The man who once tried to run for the leadership of two political parties in a single year now finds himself in the eye of a storm of litigation.
Brad Cabana was in court Tuesday in St. John’s to deal with issues around an ongoing defamation lawsuit filed against him by former premier Danny Williams.
But while he was in court, he filed a few legal applications of his own — namely, a $5-million lawsuit against Tourism Minister Terry French, Premier Kathy Dunderdale and the provincial government and a constitutional challenge trying to get the courts to force a provincewide referendum on the Muskrat Falls project.
Cabana will be back in court Thursday morning for a followup hearing on the constitutional challenge. He is representing himself.
He is essentially arguing that because the Innu Nation got to vote in a referendum related to the Muskrat Falls project, but the whole population has not been given the chance to vote in a referendum, the government is violating the Canadian Charter of Rights and Freedoms.
The Innu Nation vote was not on Muskrat Falls specifically. It was on the New Dawn agreement as a whole, which also encompasses redress for the Upper Churchill development and an agreement-in-principle for self- government as part of a resolution to a land claim.
In his application to the court, Cabana asks the judge to rule “that the continued site work on, and continued development of the Lower Churchill River hydro-electric project by the (government) including expenditure of public funds thereon, without the expressed consent of the people of the province by way of a referendum, constitutes a violation of Section 7 of the Charter of Rights and Freedoms.”
A spokeswoman for the Department of Natural Resources said it wouldn’t comment on a matter before the courts.
Cabana told reporters that he wants to see a wider vote on the Muskrat Falls project.
“I feel that is not something that 2,200 people (of the Innu Nation) should decide alone,” Cabana said. “I think the rest of the province deserves a decision on that as well.”
In a separate statement of claim filed with the court, he also raised comments made by Tourism Minister Terry French on VOCM Backtalk in August 2011 as the basis of a $5-million lawsuit.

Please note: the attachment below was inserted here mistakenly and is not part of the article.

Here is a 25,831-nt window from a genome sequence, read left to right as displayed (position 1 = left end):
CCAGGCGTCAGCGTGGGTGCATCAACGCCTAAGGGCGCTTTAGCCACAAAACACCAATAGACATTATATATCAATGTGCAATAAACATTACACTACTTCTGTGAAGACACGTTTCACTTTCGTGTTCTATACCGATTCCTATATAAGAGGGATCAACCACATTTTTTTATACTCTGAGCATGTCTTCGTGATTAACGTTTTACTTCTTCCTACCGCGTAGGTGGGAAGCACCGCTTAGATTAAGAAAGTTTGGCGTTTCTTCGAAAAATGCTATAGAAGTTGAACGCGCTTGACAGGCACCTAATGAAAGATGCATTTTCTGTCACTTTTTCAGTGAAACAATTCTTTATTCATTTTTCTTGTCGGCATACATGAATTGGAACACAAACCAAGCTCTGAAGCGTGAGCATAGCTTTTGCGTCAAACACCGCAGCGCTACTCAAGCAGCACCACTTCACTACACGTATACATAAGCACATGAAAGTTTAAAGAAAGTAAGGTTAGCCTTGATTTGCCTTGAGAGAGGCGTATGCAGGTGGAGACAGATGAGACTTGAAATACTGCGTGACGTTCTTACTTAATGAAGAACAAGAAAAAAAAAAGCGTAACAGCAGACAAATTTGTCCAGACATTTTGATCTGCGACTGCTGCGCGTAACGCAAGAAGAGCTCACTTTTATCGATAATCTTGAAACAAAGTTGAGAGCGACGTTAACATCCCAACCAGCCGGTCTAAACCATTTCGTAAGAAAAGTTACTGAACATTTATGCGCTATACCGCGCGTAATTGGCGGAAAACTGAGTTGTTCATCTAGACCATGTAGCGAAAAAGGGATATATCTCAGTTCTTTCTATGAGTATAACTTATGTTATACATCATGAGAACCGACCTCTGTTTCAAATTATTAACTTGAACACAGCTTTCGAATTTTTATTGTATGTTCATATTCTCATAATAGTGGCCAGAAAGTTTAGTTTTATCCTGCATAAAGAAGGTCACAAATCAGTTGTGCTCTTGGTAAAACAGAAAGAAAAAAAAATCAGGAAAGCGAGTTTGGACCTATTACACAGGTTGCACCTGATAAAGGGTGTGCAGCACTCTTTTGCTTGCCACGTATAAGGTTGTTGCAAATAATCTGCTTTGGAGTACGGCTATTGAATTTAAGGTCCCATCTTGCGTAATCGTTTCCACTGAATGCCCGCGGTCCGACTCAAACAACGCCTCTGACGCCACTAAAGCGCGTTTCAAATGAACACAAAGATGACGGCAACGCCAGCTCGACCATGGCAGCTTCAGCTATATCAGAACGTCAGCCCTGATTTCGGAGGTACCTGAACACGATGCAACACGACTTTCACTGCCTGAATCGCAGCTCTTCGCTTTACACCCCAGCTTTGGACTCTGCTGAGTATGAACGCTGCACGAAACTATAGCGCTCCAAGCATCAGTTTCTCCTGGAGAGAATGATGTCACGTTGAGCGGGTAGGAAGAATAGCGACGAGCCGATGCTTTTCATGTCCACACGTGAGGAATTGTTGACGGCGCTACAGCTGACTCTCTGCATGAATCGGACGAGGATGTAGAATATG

The Telegram cannot reprint the allegedly defamatory statements or risk being legally liable.
In his application, Cabana calls the comments French made as “an extreme and severe character assassination, the most grievous defamation possible.”
Reached for comment Tuesday afternoon, French didn’t seem too worried.
“He wanted to be leader of two political parties? Those three little jibes? He should sit in one of these seats for a couple weeks. Those things would be minor. I’ve got worse things in emails ,” he said.
French also scoffed at the fact that Cabana is suing for $5 million.
“I will tell you that if he sued the last 10 generations of Frenches, he wouldn’t get five million bucks,” he said. “He’s going to have to dig up a few of my dead relatives and see what rings they’ve got on.”
Cabana’s forray into the legal world Tuesday had more than a few hiccups, and ultimately, a line of legal argument he was trying to put forward was thrown out by Chief Justice David Orsborn.
The main defamation lawsuit between Cabana, Danny Williams and mining company Alderon Iron Ore Corp. is still going ahead.
Cabana was undaunted representing himself at the centre of all the legal furor.
“The essential facts are the facts, and the judge will decide,” he said. “It’s simple. Whether I put it across in one way or another way, the judge is going to make his mind up on the facts.”